After the furnace had been allowed to cure for a week, I removed the inner form and started a small wood fire inside to drive off most of the steam.
Meanwhile, I removed the form for the vent hole of the lid, and then stuck the lid in the oven at 250 degrees for about 3 hours to drive off moisture.
Voila! After removing the nice and toasty lid from the oven, it was noticeably firmer (firm enough to pick up).
The furnace had been burning a small fire the whole time. Once the lid came out of the oven, I stoked up the fire again (it is mostly coals in this picture) and placed the lid on top.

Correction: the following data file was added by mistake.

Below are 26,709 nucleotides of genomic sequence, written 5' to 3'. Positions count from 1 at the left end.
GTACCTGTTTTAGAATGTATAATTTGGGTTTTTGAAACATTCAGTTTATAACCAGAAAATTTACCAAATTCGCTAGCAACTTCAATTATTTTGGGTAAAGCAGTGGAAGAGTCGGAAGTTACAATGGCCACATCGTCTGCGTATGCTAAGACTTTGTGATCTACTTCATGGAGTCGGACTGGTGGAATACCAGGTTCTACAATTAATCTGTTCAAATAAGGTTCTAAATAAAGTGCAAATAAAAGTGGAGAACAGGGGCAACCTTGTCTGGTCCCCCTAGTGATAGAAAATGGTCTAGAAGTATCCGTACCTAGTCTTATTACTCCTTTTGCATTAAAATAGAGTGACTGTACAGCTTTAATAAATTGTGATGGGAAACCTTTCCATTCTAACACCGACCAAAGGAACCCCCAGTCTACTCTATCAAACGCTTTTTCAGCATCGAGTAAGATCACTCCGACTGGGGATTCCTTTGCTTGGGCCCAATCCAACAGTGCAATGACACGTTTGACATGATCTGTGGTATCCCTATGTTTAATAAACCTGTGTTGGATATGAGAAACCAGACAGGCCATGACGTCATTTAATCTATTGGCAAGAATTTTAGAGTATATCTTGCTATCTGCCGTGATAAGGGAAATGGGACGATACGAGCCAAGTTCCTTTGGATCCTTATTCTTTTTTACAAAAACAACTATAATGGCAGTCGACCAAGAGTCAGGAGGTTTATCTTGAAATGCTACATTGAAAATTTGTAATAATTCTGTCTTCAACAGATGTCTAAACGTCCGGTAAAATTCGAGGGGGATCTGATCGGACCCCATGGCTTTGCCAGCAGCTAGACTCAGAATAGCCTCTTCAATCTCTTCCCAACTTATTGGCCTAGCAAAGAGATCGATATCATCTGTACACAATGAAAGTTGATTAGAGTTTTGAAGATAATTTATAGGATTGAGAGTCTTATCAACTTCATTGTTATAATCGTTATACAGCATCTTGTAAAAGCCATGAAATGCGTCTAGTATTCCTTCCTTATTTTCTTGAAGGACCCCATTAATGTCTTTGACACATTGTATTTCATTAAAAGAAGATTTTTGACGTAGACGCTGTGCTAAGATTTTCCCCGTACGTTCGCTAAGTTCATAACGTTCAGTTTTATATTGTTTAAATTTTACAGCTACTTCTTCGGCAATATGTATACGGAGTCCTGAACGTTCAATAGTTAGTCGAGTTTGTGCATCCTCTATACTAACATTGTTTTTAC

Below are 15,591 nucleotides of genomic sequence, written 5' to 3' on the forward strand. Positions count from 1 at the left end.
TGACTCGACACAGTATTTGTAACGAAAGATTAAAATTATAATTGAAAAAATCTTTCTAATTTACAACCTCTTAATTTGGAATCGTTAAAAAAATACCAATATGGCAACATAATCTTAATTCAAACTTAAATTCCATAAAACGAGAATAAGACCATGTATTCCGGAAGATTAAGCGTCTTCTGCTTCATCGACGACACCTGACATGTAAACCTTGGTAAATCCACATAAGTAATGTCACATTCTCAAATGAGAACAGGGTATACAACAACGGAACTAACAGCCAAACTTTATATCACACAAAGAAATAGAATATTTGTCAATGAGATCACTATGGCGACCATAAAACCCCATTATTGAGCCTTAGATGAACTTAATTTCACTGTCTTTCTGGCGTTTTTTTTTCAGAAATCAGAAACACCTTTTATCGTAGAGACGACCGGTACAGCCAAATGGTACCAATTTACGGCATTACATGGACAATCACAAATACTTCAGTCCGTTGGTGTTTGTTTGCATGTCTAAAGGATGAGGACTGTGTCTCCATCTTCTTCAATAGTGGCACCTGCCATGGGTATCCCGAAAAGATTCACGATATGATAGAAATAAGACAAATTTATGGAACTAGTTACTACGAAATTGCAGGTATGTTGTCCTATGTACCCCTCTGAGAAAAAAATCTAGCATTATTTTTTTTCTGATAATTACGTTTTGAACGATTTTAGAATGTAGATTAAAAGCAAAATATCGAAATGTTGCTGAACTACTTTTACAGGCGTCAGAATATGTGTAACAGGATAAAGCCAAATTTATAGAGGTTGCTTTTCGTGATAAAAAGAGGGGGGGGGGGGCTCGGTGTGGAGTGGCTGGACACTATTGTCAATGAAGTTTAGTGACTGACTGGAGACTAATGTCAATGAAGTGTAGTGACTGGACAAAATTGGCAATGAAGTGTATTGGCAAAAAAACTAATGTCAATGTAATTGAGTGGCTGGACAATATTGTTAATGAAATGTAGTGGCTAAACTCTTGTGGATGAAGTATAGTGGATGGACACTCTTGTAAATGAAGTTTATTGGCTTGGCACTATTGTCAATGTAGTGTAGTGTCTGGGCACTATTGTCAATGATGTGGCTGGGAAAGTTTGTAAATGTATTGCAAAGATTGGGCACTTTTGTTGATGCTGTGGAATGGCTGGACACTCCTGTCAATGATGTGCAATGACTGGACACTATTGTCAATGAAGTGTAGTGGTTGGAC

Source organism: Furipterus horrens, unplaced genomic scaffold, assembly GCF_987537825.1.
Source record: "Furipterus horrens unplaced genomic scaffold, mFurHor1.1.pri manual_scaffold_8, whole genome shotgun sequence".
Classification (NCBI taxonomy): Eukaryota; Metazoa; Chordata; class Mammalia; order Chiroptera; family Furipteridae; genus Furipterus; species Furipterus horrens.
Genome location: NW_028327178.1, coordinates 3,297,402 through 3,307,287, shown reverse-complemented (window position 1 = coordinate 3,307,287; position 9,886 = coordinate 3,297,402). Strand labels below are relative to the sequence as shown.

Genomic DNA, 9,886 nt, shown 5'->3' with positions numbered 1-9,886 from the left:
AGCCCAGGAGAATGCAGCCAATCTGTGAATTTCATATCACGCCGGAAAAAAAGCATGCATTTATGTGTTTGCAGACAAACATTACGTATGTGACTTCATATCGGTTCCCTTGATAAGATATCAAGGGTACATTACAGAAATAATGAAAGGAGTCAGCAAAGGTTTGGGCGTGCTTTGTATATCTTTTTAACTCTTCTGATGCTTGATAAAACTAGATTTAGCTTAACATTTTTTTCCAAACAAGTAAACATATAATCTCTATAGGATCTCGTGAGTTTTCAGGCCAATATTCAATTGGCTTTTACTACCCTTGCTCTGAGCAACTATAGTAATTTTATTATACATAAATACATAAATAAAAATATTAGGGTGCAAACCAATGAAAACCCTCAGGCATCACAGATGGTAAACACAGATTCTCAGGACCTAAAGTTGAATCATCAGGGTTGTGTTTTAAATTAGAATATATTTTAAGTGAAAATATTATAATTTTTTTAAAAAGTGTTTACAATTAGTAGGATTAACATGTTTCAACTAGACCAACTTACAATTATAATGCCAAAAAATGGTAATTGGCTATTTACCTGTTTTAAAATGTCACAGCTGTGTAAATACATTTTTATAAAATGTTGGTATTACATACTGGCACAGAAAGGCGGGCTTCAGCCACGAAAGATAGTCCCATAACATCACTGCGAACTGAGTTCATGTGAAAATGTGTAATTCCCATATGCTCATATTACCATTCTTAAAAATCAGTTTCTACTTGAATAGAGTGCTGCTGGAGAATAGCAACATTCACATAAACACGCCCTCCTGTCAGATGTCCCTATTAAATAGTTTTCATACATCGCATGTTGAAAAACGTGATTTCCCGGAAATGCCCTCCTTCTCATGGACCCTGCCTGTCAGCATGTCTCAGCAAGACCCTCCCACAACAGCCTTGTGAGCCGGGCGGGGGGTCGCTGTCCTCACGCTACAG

Notice how nicely it fits on top and completes the furnace.
Ramping up the heat by adding a small computer fan for forced air.
All the steam is gone by this point.
It has gotten hot enough to start the oil burner up. Notice the CO2 tank pressurizing the tank with around 1 psi - enough to force the oil out in a smooth stream.
There we go!!!! Now that's what I call a flame!
Ahhhhhh, what a beautiful sight!
It has reached the point where I need to use a welding mask to look inside or else I'm blinded for a few seconds. Notice the lens flare it's giving the camera.
Now THAT is hot.
This thing is really, really hot - I'm estimating around 2000-2500 degrees inside... which should be enough to vitrify the refractory.
The excitement is over, for now. Brick up the furnace and let it cool overnight.